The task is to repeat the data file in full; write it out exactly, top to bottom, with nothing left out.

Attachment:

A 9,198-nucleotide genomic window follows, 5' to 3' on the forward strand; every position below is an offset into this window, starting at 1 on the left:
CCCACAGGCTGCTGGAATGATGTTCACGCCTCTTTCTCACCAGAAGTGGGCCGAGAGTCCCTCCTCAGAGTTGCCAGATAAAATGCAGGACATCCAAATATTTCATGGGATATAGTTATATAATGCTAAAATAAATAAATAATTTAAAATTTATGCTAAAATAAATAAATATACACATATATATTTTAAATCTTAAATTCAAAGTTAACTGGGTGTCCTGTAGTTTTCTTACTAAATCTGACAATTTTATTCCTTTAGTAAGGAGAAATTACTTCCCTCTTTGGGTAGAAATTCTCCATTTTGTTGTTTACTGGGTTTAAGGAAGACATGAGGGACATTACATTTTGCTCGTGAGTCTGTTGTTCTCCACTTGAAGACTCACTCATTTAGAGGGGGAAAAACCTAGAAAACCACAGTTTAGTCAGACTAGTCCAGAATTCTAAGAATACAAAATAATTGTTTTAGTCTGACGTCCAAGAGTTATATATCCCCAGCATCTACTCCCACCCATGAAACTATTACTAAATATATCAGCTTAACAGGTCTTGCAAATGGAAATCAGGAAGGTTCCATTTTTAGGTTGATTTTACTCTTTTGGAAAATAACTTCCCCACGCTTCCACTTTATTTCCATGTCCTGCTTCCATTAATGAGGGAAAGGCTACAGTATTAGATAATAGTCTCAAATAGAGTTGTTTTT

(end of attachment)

A 9,198-nucleotide genomic window follows, 5' to 3' on the forward strand; every position below is an offset into this window, starting at 1 on the left:
CCCACAGGCTGCTGGAATGATGTTCACGCCTCTTTCTCACCAGAAGTGGGCCGAGAGTCCCTCCTCAGAGTTGCCAGATAAAATGCAGGACATCCAAATATTTCATGGGATATAGTTATATAATGCTAAAATAAATAAATAATTTAAAATTTATGCTAAAATAAATAAATATACACATATATATTTTAAATCTTAAATTCAAAGTTAACTGGGTGTCCTGTAGTTTTCTTACTAAATCTGACAATTTTATTCCTTTAGTAAGGAGAAATTACTTCCCTCTTTGGGTAGAAATTCTCCATTTTGTTGTTTACTGGGTTTAAGGAAGACATGAGGGACATTACATTTTGCTCGTGAGTCTGTTGTTCTCCACTTGAAGACTCACTCATTTAGAGGGGGAAAAACCTAGAAAACCACAGTTTAGTCAGACTAGTCCAGAATTCTAAGAATACAAAATAATTGTTTTAGTCTGACGTCCAAGAGTTATATATCCCCAGCATCTACTCCCACCCATGAAACTATTACTAAATATATCAGCTTAACAGGTCTTGCAAATGGAAATCAGGAAGGTTCCATTTTTAGGTTGATTTTACTCTTTTGGAAAATAACTTCCCCACGCTTCCACTTTATTTCCATGTCCTGCTTCCATTAATGAGGGAAAGGCTACAGTATTAGATAATAGTCTCAAATAGAGTTGTTTTT